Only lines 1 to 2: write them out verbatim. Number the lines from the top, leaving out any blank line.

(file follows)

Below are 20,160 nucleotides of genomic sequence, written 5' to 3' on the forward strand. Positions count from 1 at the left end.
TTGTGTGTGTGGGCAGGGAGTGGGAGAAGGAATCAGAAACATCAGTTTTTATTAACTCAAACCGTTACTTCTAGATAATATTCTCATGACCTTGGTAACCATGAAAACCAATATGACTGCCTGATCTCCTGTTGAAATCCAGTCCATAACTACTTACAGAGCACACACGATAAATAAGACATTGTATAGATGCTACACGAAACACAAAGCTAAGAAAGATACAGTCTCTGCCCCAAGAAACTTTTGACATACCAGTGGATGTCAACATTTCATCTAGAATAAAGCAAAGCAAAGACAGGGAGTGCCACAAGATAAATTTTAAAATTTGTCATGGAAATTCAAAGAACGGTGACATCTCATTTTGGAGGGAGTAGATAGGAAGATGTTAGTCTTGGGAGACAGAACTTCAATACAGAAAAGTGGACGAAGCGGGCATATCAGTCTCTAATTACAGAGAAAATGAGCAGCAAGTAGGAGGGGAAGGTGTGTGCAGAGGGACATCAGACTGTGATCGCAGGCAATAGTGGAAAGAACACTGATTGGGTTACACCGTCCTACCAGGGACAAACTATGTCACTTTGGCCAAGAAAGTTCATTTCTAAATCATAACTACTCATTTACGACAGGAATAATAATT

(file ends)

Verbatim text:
Below are 20,160 nucleotides of genomic sequence, written 5' to 3' on the forward strand. Positions count from 1 at the left end.
TTGTGTGTGTGGGCAGGGAGTGGGAGAAGGAATCAGAAACATCAGTTTTTATTAACTCAAACCGTTACTTCTAGATAATATTCTCATGACCTTGGTAACCATGAAAACCAATATGACTGCCTGATCTCCTGTTGAAATCCAGTCCATAACTACTTACAGAGCACACACGATAAATAAGACATTGTATAGATGCTACACGAAACACAAAGCTAAGAAAGATACAGTCTCTGCCCCAAGAAACTTTTGACATACCAGTGGATGTCAACATTTCATCTAGAATAAAGCAAAGCAAAGACAGGGAGTGCCACAAGATAAATTTTAAAATTTGTCATGGAAATTCAAAGAACGGTGACATCTCATTTTGGAGGGAGTAGATAGGAAGATGTTAGTCTTGGGAGACAGAACTTCAATACAGAAAAGTGGACGAAGCGGGCATATCAGTCTCTAATTACAGAGAAAATGAGCAGCAAGTAGGAGGGGAAGGTGTGTGCAGAGGGACATCAGACTGTGATCGCAGGCAATAGTGGAAAGAACACTGATTGGGTTACACCGTCCTACCAGGGACAAACTATGTCACTTTGGCCAAGAAAGTTCATTTCTAAATCATAACTACTCATTTACGACAGGAATAATAATT